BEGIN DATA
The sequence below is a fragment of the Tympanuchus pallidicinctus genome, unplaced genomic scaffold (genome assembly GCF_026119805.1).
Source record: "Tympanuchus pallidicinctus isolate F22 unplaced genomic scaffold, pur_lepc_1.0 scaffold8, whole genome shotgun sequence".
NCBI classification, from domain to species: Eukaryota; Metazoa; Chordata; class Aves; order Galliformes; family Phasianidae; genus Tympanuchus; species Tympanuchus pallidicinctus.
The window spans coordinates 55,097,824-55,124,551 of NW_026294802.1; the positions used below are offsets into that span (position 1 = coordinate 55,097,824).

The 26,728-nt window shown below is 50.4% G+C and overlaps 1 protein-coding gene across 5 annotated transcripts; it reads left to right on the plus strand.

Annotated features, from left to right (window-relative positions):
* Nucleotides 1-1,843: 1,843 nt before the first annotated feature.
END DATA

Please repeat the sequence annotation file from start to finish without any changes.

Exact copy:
The sequence below is a fragment of the Tympanuchus pallidicinctus genome, unplaced genomic scaffold (genome assembly GCF_026119805.1).
Source record: "Tympanuchus pallidicinctus isolate F22 unplaced genomic scaffold, pur_lepc_1.0 scaffold8, whole genome shotgun sequence".
NCBI classification, from domain to species: Eukaryota; Metazoa; Chordata; class Aves; order Galliformes; family Phasianidae; genus Tympanuchus; species Tympanuchus pallidicinctus.
The window spans coordinates 55,097,824-55,124,551 of NW_026294802.1; the positions used below are offsets into that span (position 1 = coordinate 55,097,824).

The 26,728-nt window shown below is 50.4% G+C and overlaps 1 protein-coding gene across 5 annotated transcripts; it reads left to right on the plus strand.

Annotated features, from left to right (window-relative positions):
* Nucleotides 1-1,843: 1,843 nt before the first annotated feature.